For the past two days I have been teaching on a Mountain Skills 2 course with students from the outdoor education course in Colaiste Dhulaigh. The MS 2 course builds on MS 1 and covers the use of a compass, route planning/choice, night navigation, steep ground/scrambling, emergency procedures and looks at mountain rescue services in Ireland.
Day 1 – We started the walk at the Glenmacnass waterfall car park below Tonelagee. We hand railed the Glenmacnass river until we found a suitable spot to cross and then hand railed Lough Brook stream all the way up to the wonderful heart shaped Lough Ouler (Eagle Lake) my favourite Lough in Wicklow. At this point we looked at setting our maps by using features and then setting our maps by using the compass. We made our way up to the col above the lough just as it was getting dark and started working on night navigation.
Throughout the walk we focused on the five D’s
Direction – Compass bearing from A to B
Distance – How much ground between A and B
Duration – How long it should take walking from A to B
Description – What the land is doing between A and B
Destination – What the land should be doing when we arrive at B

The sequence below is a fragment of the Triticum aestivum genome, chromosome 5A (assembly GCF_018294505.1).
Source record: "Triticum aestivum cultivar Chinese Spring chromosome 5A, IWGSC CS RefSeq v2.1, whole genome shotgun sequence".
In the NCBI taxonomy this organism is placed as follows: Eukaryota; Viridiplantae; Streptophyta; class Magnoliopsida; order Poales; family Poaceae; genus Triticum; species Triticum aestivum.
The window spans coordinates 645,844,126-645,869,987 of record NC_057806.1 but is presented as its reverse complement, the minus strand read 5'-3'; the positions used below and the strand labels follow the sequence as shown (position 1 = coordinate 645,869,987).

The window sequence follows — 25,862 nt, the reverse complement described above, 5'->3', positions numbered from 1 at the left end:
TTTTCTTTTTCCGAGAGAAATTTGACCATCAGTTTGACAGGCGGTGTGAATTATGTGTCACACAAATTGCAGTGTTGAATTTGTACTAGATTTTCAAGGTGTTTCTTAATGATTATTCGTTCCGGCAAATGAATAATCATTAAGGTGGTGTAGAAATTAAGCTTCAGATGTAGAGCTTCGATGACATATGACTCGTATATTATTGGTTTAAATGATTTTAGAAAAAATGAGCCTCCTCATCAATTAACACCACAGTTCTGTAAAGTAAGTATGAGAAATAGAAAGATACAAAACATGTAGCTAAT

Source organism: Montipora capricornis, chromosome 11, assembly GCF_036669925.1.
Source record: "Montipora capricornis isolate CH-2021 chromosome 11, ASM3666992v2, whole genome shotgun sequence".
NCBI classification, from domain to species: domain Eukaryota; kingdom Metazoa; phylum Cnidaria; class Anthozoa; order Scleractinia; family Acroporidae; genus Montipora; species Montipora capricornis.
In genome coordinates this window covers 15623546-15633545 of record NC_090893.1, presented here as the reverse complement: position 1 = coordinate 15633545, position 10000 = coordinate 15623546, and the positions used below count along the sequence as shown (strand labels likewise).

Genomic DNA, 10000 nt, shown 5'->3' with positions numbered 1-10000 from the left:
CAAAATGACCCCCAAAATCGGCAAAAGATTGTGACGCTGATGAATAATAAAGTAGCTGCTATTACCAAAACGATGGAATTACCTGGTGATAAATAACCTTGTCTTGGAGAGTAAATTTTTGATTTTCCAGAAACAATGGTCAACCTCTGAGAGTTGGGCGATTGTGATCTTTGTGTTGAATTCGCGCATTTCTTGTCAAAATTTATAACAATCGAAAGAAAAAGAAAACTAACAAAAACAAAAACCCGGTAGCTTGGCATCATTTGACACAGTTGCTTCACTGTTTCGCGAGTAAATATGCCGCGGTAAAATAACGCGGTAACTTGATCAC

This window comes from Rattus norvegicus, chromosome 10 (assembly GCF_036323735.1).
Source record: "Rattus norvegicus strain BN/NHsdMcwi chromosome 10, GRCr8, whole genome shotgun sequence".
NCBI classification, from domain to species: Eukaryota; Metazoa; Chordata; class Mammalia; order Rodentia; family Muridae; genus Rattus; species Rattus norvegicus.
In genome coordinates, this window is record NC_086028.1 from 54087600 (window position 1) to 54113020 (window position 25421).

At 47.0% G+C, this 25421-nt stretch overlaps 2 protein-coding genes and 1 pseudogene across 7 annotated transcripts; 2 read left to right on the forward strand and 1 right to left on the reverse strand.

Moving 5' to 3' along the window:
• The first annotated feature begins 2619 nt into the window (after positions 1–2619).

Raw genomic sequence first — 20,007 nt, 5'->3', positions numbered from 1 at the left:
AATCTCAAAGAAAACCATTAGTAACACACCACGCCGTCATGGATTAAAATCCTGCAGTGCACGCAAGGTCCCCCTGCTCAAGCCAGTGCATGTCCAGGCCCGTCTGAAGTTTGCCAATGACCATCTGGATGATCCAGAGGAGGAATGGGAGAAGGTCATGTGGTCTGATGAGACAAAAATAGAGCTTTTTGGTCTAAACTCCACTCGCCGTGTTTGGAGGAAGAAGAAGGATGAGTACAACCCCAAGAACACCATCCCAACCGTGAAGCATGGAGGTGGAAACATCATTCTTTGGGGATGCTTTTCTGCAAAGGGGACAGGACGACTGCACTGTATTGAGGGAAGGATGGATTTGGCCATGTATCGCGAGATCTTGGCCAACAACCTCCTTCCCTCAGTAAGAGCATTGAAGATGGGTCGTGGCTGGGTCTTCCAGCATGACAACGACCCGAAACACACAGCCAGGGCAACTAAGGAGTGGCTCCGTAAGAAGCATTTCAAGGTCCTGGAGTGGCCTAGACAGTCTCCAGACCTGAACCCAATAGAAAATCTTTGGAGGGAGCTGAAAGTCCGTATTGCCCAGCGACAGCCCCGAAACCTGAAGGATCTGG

We continued over several spot heights and cols and then onto the Brockagh Mountains (Place of the Badger). These hills are ideal for practising pacing and following compass bearings and gave each member of the group plenty of opportunities to become familiar with the skills required to navigate at night. This fantastic walk brought us back down into Laragh. Total time on the hill was six and a half hours.
Day 2 – For the second day we decided to go to Glendalough. The boulder fields and scree slopes are perfect for for putting into practise all of the skills required for dealing with steep ground. The first thing we covered was the definition of steep ground. What is steep ground? Steep ground is somewhere you may not be able to walk comfortably, you may need to use your hands occasionally and remember it should never be too difficult that you might need a rope for support or confidence.
We then went on to cover risk management which requires a lot of personal judgement calls over a variety of terrains. I measure Likelihood and consequences on a scale of 1-5
1 = Minor consequences or very unlikely to result in a fall
5 = Very severe consequences are very probable
Throughout the walk we looked at personal skills, spotting, route choice, objective hazards, group movement/management, types of terrain and descent/ascent on steep ground. Total time on the hill was five hours.